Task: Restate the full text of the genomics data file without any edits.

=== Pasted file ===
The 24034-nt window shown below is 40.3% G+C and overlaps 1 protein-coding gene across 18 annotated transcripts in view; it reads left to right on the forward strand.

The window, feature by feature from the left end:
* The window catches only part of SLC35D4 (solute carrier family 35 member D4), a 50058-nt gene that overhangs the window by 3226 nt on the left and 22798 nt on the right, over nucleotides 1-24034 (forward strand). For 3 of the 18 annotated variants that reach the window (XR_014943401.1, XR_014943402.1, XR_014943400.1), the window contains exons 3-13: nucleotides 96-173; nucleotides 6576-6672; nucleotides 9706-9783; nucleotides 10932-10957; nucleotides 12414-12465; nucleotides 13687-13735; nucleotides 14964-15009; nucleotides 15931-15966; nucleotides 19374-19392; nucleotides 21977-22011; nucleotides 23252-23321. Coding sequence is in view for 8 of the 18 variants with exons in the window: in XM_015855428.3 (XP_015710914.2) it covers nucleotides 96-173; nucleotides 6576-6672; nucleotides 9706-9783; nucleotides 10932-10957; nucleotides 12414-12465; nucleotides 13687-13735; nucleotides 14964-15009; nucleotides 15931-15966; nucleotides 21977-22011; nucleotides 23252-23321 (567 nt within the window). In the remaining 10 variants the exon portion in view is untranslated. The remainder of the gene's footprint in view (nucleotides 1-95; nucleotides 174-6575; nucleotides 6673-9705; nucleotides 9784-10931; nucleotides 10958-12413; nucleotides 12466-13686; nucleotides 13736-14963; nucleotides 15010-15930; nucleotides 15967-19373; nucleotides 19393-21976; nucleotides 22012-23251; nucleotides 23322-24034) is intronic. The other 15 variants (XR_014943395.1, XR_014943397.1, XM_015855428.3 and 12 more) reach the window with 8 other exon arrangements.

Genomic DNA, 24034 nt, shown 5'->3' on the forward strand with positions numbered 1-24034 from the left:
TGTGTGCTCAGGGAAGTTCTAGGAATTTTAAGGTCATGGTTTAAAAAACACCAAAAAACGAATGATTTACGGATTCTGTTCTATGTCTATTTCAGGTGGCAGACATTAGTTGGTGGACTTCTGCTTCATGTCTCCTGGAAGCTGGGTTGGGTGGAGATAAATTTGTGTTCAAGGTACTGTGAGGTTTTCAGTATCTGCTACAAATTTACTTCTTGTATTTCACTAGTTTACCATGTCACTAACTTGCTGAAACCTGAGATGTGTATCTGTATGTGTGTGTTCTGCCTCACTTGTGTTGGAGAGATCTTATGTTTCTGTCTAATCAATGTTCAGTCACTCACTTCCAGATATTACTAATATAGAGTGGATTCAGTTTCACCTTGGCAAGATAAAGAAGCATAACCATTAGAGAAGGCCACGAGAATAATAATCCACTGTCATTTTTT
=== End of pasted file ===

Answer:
The 24034-nt window shown below is 40.3% G+C and overlaps 1 protein-coding gene across 18 annotated transcripts in view; it reads left to right on the forward strand.

The window, feature by feature from the left end:
* The window catches only part of SLC35D4 (solute carrier family 35 member D4), a 50058-nt gene that overhangs the window by 3226 nt on the left and 22798 nt on the right, over nucleotides 1-24034 (forward strand). For 3 of the 18 annotated variants that reach the window (XR_014943401.1, XR_014943402.1, XR_014943400.1), the window contains exons 3-13: nucleotides 96-173; nucleotides 6576-6672; nucleotides 9706-9783; nucleotides 10932-10957; nucleotides 12414-12465; nucleotides 13687-13735; nucleotides 14964-15009; nucleotides 15931-15966; nucleotides 19374-19392; nucleotides 21977-22011; nucleotides 23252-23321. Coding sequence is in view for 8 of the 18 variants with exons in the window: in XM_015855428.3 (XP_015710914.2) it covers nucleotides 96-173; nucleotides 6576-6672; nucleotides 9706-9783; nucleotides 10932-10957; nucleotides 12414-12465; nucleotides 13687-13735; nucleotides 14964-15009; nucleotides 15931-15966; nucleotides 21977-22011; nucleotides 23252-23321 (567 nt within the window). In the remaining 10 variants the exon portion in view is untranslated. The remainder of the gene's footprint in view (nucleotides 1-95; nucleotides 174-6575; nucleotides 6673-9705; nucleotides 9784-10931; nucleotides 10958-12413; nucleotides 12466-13686; nucleotides 13736-14963; nucleotides 15010-15930; nucleotides 15967-19373; nucleotides 19393-21976; nucleotides 22012-23251; nucleotides 23322-24034) is intronic. The other 15 variants (XR_014943395.1, XR_014943397.1, XM_015855428.3 and 12 more) reach the window with 8 other exon arrangements.

Genomic DNA, 24034 nt, shown 5'->3' on the forward strand with positions numbered 1-24034 from the left:
TGTGTGCTCAGGGAAGTTCTAGGAATTTTAAGGTCATGGTTTAAAAAACACCAAAAAACGAATGATTTACGGATTCTGTTCTATGTCTATTTCAGGTGGCAGACATTAGTTGGTGGACTTCTGCTTCATGTCTCCTGGAAGCTGGGTTGGGTGGAGATAAATTTGTGTTCAAGGTACTGTGAGGTTTTCAGTATCTGCTACAAATTTACTTCTTGTATTTCACTAGTTTACCATGTCACTAACTTGCTGAAACCTGAGATGTGTATCTGTATGTGTGTGTTCTGCCTCACTTGTGTTGGAGAGATCTTATGTTTCTGTCTAATCAATGTTCAGTCACTCACTTCCAGATATTACTAATATAGAGTGGATTCAGTTTCACCTTGGCAAGATAAAGAAGCATAACCATTAGAGAAGGCCACGAGAATAATAATCCACTGTCATTTTTT